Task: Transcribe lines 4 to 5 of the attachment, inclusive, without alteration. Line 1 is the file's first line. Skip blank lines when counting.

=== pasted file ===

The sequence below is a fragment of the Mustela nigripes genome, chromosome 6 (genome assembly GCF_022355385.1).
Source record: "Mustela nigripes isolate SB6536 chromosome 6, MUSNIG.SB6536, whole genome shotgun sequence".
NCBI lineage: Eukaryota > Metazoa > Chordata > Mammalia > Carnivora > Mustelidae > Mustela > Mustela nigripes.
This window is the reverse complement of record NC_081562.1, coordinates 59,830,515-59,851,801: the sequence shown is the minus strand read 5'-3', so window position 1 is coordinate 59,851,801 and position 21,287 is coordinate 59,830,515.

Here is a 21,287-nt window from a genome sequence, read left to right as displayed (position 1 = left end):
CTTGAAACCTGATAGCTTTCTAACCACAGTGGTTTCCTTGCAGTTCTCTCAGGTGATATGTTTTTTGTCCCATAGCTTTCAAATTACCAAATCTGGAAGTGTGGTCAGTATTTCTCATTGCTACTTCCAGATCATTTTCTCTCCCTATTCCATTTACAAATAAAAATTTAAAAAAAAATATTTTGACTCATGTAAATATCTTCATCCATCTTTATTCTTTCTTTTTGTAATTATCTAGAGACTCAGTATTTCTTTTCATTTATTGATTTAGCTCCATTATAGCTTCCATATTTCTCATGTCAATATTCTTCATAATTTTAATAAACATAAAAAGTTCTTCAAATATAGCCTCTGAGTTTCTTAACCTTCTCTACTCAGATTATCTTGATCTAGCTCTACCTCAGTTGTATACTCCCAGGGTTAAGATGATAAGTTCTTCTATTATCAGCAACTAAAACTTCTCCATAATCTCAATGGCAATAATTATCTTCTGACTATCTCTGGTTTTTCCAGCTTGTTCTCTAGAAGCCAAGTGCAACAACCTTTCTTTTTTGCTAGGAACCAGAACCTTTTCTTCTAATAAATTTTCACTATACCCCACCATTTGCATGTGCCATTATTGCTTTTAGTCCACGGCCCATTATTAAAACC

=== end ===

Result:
This window is the reverse complement of record NC_081562.1, coordinates 59,830,515-59,851,801: the sequence shown is the minus strand read 5'-3', so window position 1 is coordinate 59,851,801 and position 21,287 is coordinate 59,830,515.

Here is a 21,287-nt window from a genome sequence, read left to right as displayed (position 1 = left end):